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Tim O'Reiley

Discovery may lead to Las Vegas Sands sanctions

29 June 2012

Las Vegas Sands Corp. could face state court sanctions for not revealing that about 100,000 e-mails and other documents, previously said to be tied up in Macau and unavailable to a lawsuit plaintiff, actually have been in Las Vegas since 2010.

The documents, encoded on a hard drive, were requested by former Sands Macau executive Steven Jacobs in his wrongful termination suit against the company. In a pleading filed June 27 in Clark County District Court, Jacobs ticked off several areas where he said the documents would show that Las Vegas executives controlled the Macau properties "on matters of great import," contrary to Sands' assertions that Macau operated with a large degree of autonomy.

Potentially the most incendiary part was Jacobs' allegation that he had launched Project Clean Sweep in May 2009, designed "to ride the casino floor of loan sharks and prostitution." He added that his idea ran into "concern" among the Las Vegas Sands executives because "the prior prostitution strategy had been personally approved by (Chairman and CEO Sheldon) Adelson."

However, the elements of the "prostitution strategy" were not spelled out, including whether it was an alternate route to reach the same goal. According to Chinese press reports, Macau police arrested more than 100 prostitutes and 22 syndicate leaders at the Venetian Macau in December 2010.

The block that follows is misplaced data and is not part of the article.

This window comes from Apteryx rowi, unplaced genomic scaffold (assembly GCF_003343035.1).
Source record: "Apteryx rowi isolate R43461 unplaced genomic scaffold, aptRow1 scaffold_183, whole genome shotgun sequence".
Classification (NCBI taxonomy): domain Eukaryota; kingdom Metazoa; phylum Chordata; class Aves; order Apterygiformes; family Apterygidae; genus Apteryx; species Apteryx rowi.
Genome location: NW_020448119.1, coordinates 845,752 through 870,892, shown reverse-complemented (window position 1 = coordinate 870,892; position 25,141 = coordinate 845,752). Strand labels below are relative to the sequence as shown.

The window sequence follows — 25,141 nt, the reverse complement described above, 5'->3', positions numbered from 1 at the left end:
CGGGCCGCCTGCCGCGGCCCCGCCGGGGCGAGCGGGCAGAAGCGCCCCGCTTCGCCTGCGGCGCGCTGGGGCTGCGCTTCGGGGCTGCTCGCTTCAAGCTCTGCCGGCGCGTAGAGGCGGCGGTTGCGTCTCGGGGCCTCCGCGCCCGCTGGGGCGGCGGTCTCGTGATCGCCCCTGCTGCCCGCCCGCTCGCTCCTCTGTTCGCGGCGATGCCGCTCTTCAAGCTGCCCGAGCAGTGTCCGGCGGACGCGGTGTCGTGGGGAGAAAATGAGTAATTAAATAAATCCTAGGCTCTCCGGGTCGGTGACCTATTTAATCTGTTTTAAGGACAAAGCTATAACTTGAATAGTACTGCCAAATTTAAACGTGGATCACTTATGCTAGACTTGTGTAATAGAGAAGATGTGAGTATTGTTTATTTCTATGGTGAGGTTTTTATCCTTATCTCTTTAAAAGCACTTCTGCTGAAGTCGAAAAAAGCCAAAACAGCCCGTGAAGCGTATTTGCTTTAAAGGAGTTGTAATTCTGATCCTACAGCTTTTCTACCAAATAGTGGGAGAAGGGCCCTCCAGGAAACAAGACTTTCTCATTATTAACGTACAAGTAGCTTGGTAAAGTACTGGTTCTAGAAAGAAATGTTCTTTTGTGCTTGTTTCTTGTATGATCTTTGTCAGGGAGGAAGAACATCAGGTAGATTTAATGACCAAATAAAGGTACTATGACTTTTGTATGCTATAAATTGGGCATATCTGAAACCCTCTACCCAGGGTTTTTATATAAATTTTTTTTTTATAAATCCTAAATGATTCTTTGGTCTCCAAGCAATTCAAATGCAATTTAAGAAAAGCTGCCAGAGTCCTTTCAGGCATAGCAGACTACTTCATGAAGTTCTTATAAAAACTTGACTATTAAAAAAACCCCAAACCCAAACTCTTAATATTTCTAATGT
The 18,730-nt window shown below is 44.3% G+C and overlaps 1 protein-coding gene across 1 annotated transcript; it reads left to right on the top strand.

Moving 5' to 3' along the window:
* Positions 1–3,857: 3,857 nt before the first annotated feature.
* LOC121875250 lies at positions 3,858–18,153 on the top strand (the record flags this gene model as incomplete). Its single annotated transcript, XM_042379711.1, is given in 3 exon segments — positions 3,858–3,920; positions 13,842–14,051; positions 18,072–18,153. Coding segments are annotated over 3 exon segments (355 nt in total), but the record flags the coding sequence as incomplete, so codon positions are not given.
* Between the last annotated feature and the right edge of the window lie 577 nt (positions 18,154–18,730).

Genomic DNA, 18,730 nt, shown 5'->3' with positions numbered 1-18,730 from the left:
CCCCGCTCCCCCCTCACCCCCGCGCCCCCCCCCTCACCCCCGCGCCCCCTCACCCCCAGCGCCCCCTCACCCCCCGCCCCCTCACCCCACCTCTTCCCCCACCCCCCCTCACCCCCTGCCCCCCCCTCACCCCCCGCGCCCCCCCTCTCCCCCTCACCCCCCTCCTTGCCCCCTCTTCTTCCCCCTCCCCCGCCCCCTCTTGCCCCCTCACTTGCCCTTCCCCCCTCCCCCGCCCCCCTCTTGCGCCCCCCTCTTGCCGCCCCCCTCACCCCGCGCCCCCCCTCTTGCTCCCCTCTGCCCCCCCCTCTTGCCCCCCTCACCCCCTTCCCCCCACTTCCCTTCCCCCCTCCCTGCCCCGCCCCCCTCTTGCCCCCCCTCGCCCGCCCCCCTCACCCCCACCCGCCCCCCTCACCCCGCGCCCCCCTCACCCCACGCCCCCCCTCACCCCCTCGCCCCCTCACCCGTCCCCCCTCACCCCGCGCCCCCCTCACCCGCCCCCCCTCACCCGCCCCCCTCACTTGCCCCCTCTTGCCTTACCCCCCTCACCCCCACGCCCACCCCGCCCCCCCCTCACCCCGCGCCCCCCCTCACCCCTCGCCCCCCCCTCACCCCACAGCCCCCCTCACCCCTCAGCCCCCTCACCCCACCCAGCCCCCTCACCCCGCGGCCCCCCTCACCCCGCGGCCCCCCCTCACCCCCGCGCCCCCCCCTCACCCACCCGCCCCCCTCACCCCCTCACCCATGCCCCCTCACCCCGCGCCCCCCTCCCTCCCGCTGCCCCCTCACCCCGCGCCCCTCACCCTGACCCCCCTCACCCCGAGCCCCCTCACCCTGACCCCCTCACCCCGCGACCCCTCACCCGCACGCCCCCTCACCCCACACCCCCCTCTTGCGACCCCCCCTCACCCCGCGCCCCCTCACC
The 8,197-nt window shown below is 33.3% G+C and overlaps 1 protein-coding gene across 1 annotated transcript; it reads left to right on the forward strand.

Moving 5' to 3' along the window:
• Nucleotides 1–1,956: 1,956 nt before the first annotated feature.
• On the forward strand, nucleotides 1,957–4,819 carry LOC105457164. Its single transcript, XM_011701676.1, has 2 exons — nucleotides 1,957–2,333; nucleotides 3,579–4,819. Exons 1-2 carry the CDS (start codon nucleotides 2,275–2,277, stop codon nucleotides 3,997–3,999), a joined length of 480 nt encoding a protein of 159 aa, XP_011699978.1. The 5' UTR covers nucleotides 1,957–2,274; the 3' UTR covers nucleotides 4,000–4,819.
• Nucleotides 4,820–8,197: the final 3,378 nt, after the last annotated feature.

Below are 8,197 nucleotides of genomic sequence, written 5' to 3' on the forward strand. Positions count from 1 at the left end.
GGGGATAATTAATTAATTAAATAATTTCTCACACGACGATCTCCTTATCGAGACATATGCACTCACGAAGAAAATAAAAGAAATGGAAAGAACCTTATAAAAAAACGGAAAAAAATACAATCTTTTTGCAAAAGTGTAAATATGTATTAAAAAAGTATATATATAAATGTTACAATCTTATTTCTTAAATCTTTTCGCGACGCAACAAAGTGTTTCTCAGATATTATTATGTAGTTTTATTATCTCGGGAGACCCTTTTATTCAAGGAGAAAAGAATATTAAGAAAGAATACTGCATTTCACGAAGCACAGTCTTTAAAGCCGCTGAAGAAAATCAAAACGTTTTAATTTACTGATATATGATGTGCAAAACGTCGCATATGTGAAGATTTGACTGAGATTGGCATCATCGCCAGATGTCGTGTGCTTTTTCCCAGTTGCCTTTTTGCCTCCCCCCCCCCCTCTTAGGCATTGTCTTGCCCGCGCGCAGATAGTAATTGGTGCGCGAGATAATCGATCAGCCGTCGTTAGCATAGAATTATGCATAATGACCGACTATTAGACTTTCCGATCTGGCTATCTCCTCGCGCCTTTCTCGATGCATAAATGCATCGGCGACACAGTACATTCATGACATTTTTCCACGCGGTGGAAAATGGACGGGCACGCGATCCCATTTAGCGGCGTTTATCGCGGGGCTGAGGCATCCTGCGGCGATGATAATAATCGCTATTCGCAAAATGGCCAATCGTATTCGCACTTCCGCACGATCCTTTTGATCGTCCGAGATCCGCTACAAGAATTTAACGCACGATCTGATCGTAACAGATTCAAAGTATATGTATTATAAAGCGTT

Sands attorney Brad Brian attacked the Jacobs statement as "scurrilous" at a Thursday hearing.

A statement by the company said Adelson has "always maintained a strong policy against prostitution on our properties ... and any accusation to the contrary represents a blatant and reprehensible personal attack on Mr. Adelson's character."

But Judge Elizabeth Gonzalez focused on the document-rich hard drive that suddenly surfaced this week. She said her office had wrestled for months to determine how much of its contents could be released under Macau's Personal Data Protection Act, which covers documents that are actually in the former Portuguese colony now run as a self-governing part of China. To discover that the material had been in town all along "is a problem," she said.

She plans a hearing next month to put former Sands in-house attorney Michael Kostrinsky on the witness stand. Brian said Kostrinsky had brought the hard drive from Macau.

Gonzalez will look at possible sanctions as well as ramifications of whether the case is heard in Las Vegas or Macau. "I'm not putting anybody in jail. There will be no contempt," she added.

Jacobs attorney Todd Bice attributed the hard drive issue to Sands' attempts to conceal evidence.

Other than offering apologies for "a mistake," Sands attorneys did not elaborate except to promise to turn over more documents as Jacobs request them.

"It was not a good day," Sands attorney J. Stephen Peek said after the hearing.